That’s the standard narrative, anyway. It’s not wrong. But certain Russian River elements fit into no narrative that I can see. One of them on this Saturday afternoon looms behind me now, a provisional-looking half-dome of corrugated steel and low-fi mural work. In 1949, local merchant Sid Bartlett purchased a surplus Quonset hut from the U.S. Navy and immediately began transforming it into a theater. For decades afterward, through ups and downs, the Rio was the eccentric heart of an eccentric community. When it was cold, blankets were handed out. When the river flooded, neighbors turned out to help sandbag and to ferry the historic seats to higher ground.

About five years ago, longtime owners Don and Suzi Schaffert put the theater up for sale, and while some of the potential buyers planned to remake the property entirely, the winning bid came from a circle of creative and nonprofit types. Mostly from San Francisco and Oakland, they knew the grooviness of the Russian River and had been feeling whatever it is that makes people want to try something new and strange.

“For 10 years, I’d been fantasizing about starting some kind of community,” says Mutchler, who’s CEO of a crowd-promotion platform when he’s not dripping fake blood. “Then we heard about the Rio, where there was already this community, and a far more diverse and vibrant one than I’d have expected.”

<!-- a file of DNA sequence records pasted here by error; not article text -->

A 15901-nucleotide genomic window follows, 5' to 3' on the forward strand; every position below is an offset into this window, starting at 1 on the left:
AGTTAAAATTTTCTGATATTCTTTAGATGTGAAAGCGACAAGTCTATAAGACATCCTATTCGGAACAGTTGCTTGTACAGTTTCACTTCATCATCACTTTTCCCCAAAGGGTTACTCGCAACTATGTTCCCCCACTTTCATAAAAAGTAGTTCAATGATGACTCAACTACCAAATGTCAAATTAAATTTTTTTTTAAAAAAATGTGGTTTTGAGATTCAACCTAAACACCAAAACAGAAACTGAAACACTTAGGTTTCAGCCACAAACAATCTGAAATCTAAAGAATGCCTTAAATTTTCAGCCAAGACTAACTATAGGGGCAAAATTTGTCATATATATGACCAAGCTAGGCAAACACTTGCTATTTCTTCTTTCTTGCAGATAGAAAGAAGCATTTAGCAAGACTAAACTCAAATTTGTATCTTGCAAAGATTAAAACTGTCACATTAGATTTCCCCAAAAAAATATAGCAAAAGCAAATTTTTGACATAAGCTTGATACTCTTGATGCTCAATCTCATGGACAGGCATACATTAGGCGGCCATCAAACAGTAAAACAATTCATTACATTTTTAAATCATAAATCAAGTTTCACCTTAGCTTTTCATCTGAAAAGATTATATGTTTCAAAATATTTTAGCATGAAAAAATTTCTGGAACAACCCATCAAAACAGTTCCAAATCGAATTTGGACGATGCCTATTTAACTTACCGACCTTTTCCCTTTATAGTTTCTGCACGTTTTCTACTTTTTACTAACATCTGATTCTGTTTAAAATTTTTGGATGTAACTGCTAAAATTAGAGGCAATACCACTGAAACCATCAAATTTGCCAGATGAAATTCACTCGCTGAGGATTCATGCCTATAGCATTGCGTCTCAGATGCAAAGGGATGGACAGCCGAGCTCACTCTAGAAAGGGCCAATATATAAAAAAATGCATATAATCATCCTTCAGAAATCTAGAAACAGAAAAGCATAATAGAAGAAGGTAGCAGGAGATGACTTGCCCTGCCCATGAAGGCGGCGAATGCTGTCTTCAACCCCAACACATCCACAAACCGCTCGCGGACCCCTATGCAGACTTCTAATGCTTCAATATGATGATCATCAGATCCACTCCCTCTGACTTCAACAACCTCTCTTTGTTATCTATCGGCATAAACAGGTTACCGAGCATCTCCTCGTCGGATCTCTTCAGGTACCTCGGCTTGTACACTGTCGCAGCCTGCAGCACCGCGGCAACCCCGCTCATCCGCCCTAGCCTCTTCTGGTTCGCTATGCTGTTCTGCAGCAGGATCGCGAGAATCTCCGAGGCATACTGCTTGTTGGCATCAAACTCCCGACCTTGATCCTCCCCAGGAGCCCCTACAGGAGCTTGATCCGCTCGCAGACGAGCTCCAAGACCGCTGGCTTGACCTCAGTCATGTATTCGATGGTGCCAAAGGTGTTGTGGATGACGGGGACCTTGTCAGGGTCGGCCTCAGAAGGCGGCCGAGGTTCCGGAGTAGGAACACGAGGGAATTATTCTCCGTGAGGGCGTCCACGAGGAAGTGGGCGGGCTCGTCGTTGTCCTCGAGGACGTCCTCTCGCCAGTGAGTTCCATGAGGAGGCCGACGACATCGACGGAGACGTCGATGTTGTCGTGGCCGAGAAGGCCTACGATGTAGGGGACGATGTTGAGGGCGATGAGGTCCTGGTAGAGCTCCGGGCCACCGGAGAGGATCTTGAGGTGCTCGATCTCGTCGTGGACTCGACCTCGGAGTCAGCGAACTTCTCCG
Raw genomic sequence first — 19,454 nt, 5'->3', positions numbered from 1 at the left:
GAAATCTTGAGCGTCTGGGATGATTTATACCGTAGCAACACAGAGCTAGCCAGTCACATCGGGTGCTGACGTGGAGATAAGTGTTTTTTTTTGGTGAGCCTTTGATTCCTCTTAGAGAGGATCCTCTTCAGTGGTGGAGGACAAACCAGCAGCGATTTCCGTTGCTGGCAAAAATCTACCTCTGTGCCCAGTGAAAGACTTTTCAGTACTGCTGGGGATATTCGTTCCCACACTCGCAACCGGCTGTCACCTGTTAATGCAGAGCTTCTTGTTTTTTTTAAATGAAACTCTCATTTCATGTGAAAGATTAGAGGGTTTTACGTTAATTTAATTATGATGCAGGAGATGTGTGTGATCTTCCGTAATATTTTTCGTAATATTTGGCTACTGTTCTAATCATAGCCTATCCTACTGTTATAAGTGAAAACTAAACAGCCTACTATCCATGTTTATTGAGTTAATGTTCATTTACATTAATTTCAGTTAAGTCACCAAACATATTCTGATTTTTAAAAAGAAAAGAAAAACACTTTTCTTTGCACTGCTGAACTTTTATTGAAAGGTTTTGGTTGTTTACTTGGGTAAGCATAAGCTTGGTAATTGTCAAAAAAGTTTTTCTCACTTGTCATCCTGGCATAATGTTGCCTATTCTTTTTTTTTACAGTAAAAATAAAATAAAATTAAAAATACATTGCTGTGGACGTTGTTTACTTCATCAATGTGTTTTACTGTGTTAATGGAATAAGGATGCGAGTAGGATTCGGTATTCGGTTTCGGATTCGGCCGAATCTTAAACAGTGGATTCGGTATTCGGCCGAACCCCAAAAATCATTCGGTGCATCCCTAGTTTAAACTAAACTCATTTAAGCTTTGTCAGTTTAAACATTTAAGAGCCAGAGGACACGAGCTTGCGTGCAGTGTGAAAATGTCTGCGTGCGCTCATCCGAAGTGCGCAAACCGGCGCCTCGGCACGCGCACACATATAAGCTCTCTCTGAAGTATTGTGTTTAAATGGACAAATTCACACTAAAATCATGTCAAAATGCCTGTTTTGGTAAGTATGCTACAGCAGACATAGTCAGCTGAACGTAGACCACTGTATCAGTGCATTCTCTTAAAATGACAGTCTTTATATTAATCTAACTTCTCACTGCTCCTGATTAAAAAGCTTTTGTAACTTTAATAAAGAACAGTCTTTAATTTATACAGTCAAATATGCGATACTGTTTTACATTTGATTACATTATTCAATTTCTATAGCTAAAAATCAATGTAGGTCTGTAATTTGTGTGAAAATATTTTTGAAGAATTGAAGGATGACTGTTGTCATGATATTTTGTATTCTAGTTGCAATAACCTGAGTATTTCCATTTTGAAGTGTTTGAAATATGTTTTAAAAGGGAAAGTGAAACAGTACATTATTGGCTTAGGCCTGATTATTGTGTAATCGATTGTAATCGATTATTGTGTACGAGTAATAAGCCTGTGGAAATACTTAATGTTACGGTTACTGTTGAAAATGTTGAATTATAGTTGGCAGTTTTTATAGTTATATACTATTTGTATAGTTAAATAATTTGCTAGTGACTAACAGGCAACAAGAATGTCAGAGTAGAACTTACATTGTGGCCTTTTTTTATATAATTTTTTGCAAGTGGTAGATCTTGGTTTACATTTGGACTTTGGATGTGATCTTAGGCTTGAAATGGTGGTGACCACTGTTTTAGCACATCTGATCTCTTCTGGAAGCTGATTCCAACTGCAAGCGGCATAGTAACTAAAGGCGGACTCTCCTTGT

A couple of dozen friends and colleagues and friends of friends were rounded up, calculations were done, and in 2014 a beautifully foolish investment was made. Overnight the group had to learn what it means to run a movie theater, plus the cafe out back. Together the co-owners had to learn what kinds of films the community likes, and what kind of food, and how to fix a roof, and how to manage a staff of 10 (age range: 17–68), and how to incorporate the experimental programming they had in mind, and how to make the damn machines work.

In Guerneville, an old bank has been turned into a collection of shops.

FOR ALL THE REDWOODS and swaying pines and wild grassy smells, you couldn’t say the appeal of the Russian River is that of a pristine Northern California wilderness. The charm, rather, is that of a faded resort town. If you can dial into that frequency — if you love the ghosts of vanished railroads, the seedy whiff of dwindled grandeur — you’re home.